As Christians, the anointing should regulate every aspect of our life. Without it we will almost surely become religious. We will do things based on our personal preference or on what we imagine a good Christian should do. How much better it is to do things because Christ has led us.
King David wrote in the Psalms of God saying:
“I will instruct you and teach you in the way which you should go; I will counsel you with My eye upon you.”
— Psalm 32:8
Here the Lord promises to instruct, teach and counsel us with his eye upon us. His eye transmits His desire to us. This is the third way we know the Lord’s sowing.
When a young man and woman fall in love, they quickly learn to communicate with their eyes. They often send messages of love with just a look, or tell each other to “Say more!” or “Stop right there!” without any words. Joy and anger are both easily communicated with just the eyes. No one else may get the message because they only have eyes for each other.
Although we have never seen the Lord, it seems that His eyes are always transmitting His desire to us. Haven’t we at times sensed His pleasure or displeasure with what we do? Don’t we sense that He loves us even when we stray? Doesn’t He draw us to love Him when our heart is divided? Doesn’t He continually bring us back to His word and the fellowship of His body? It is not a matter of right and wrong or of religious duty. He woos and wins us with His eyes.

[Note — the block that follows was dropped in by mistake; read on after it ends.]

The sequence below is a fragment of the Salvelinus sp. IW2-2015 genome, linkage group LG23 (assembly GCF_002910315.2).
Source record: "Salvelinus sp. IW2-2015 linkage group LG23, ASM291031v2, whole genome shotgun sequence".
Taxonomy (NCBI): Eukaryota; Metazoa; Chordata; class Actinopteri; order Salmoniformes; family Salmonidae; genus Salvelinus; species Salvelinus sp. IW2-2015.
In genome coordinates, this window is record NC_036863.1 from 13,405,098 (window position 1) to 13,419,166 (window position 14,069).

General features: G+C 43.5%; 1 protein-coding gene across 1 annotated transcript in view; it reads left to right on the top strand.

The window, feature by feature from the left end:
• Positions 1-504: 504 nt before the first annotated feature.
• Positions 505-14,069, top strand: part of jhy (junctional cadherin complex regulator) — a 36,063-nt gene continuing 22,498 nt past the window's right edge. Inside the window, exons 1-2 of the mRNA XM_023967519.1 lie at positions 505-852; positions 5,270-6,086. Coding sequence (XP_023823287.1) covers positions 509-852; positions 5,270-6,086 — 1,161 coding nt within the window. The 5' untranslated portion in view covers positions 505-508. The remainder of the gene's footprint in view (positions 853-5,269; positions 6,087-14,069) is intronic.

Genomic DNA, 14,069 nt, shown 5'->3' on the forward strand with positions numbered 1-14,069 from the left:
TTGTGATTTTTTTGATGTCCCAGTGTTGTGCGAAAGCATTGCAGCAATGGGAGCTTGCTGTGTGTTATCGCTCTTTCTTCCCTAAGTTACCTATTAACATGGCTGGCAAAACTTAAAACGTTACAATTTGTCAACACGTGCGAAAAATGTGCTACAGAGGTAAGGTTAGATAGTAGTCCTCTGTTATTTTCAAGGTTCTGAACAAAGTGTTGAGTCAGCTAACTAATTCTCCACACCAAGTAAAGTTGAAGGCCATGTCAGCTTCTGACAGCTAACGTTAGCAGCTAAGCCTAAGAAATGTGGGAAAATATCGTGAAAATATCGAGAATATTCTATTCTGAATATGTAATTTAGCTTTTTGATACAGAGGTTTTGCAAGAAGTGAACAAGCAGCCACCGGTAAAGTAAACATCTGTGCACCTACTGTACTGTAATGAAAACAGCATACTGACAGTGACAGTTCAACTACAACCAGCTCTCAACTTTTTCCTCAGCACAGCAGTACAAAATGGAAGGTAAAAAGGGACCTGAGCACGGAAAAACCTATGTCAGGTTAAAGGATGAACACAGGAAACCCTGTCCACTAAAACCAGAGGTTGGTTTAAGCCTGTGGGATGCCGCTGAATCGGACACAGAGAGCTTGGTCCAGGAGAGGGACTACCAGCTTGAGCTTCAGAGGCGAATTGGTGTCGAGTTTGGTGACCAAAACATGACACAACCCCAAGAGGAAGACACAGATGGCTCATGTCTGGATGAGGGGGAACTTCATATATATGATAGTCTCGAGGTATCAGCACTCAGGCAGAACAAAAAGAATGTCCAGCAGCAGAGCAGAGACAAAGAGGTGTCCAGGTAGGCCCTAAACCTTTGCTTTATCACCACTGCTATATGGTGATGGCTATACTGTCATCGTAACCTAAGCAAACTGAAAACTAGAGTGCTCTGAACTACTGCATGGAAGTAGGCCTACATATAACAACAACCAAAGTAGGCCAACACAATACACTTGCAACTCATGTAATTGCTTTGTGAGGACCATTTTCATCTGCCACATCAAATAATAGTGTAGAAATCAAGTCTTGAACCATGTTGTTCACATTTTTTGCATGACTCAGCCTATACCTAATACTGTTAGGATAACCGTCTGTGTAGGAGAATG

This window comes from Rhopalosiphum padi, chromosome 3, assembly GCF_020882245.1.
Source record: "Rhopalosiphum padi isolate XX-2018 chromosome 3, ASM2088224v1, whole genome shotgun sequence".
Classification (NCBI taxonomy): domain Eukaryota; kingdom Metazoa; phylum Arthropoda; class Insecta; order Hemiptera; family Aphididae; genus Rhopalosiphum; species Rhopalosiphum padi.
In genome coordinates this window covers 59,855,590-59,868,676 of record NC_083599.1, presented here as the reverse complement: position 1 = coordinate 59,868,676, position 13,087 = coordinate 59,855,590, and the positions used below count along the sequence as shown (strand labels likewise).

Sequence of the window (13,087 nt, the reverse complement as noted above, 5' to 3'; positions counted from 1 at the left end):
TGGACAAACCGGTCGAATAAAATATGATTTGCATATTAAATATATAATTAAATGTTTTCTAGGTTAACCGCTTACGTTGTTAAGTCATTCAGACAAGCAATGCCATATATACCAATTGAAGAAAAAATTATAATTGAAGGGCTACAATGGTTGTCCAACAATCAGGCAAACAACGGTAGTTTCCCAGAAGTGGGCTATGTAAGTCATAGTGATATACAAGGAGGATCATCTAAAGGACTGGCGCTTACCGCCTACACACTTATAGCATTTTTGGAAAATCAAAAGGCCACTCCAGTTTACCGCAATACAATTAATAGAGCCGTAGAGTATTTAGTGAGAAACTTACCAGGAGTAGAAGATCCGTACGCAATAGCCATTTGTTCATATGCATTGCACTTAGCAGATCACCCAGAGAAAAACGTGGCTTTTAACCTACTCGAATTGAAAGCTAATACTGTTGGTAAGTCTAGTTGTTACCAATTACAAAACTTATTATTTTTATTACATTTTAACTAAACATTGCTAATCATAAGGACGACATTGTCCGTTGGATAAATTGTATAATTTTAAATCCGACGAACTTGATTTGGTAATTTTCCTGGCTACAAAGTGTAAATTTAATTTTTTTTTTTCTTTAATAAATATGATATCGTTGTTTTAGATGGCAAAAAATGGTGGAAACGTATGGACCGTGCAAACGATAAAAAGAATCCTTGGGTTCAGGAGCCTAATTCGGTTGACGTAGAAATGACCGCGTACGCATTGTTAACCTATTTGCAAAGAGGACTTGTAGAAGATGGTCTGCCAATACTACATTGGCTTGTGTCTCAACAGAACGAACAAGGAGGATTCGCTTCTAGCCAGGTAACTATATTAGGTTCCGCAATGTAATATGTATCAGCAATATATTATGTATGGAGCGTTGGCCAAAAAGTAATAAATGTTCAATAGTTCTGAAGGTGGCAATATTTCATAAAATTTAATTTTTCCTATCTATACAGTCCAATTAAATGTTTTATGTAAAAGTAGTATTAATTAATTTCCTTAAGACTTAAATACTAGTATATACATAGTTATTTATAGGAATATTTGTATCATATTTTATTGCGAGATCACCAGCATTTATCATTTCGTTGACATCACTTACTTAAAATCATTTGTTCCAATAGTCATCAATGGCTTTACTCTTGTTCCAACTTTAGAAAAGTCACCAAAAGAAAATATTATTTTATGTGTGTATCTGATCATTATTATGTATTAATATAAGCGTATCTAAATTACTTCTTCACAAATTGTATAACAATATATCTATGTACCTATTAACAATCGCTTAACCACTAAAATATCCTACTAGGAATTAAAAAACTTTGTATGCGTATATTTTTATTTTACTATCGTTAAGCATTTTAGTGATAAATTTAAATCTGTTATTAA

When Philip saw the Ethiopian eunuch sitting in his chariot,
“The Spirit said to Philip, ‘Go up and join this chariot.’”
– Acts 8:29
I do not believe the Spirit spoke to Philip with audible words, rather, I believe this was a transmission of the eyes. As soon as Philip saw the eunuch, he had the sense that he should go to him with the gospel. Haven’t we sometimes had such a sense as we saw someone sitting alone? The trouble with us is that we rarely obey. Philip did obey, and as a result the gospel went to Africa very early. Even today Ethiopia has many Christians.
The Bible, the anointing, and God’s living transmission are all the sowing of the Sower into us. The three overlap and should all say the same thing. The Lord will never contradict Himself. When we sense His sowing, we should take the time to “let the word of Christ richly dwell” within us (Col. 3:16). Then what the Lord has sown can take root and grow in us to bear the fruit He desires.